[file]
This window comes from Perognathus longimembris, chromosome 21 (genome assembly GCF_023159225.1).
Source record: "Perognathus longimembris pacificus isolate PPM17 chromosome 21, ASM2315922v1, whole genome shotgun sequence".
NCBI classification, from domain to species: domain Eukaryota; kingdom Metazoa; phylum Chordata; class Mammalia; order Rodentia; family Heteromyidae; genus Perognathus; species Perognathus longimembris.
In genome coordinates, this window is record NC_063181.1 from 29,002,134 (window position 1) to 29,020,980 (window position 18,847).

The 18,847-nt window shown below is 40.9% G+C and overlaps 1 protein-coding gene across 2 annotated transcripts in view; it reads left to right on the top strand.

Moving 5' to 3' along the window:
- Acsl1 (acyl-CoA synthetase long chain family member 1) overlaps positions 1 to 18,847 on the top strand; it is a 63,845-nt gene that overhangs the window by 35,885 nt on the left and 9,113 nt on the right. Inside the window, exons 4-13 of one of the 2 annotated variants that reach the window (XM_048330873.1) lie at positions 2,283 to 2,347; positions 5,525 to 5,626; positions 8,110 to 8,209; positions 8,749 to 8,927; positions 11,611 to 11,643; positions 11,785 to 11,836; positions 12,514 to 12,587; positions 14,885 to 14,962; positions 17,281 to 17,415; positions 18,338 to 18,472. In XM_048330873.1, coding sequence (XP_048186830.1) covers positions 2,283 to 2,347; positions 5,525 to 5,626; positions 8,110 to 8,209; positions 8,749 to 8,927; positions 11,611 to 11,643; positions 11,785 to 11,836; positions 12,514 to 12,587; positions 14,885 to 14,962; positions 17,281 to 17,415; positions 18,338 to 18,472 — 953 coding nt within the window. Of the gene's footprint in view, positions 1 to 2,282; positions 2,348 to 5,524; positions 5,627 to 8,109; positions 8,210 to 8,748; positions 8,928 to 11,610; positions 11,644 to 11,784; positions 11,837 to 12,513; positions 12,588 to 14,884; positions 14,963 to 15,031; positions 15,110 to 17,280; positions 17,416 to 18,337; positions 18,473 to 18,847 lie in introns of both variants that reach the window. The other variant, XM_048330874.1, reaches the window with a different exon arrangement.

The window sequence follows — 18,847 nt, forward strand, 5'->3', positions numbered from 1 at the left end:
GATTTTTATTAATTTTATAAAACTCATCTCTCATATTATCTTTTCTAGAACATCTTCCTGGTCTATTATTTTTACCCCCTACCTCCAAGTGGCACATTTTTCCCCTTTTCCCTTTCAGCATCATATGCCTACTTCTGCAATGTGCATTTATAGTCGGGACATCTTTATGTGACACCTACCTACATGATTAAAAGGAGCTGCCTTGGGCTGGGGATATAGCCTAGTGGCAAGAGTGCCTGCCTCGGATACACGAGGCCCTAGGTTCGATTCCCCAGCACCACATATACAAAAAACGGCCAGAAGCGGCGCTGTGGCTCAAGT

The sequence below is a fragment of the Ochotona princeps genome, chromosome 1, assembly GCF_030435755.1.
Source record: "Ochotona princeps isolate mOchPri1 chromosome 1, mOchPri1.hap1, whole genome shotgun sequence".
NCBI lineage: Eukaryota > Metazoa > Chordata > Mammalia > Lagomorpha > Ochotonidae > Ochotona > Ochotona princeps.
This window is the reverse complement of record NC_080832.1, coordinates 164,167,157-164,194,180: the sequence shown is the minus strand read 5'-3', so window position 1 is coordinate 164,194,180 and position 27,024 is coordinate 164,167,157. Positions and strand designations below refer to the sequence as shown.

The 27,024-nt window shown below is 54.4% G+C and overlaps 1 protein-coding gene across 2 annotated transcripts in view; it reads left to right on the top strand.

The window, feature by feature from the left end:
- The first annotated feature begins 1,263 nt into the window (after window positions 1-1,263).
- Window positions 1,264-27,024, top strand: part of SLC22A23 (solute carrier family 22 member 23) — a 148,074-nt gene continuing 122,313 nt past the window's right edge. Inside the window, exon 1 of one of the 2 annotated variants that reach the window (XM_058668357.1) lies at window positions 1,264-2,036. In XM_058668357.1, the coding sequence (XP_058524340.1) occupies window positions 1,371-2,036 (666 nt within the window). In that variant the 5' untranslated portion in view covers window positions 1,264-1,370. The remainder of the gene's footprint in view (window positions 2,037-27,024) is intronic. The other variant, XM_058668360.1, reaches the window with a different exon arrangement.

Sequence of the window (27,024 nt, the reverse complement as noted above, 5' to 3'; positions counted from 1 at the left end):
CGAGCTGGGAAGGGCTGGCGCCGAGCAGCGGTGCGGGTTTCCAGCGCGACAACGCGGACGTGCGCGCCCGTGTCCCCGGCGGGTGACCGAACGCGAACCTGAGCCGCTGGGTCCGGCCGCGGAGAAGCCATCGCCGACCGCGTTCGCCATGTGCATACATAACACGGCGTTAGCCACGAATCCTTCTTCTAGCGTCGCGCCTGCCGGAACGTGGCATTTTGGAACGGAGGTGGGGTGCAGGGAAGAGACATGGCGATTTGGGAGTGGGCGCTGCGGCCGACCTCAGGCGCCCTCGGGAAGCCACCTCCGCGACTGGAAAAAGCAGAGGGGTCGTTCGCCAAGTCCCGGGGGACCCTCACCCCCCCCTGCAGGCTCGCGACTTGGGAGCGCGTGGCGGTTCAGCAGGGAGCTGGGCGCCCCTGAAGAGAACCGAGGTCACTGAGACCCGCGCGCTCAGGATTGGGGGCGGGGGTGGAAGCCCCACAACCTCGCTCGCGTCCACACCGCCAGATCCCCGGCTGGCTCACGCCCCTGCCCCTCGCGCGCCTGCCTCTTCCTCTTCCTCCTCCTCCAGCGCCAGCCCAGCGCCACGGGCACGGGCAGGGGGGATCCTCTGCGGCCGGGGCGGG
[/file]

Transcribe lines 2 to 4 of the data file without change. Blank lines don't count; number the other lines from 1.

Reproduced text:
Source record: "Perognathus longimembris pacificus isolate PPM17 chromosome 21, ASM2315922v1, whole genome shotgun sequence".
NCBI classification, from domain to species: domain Eukaryota; kingdom Metazoa; phylum Chordata; class Mammalia; order Rodentia; family Heteromyidae; genus Perognathus; species Perognathus longimembris.
In genome coordinates, this window is record NC_063181.1 from 29,002,134 (window position 1) to 29,020,980 (window position 18,847).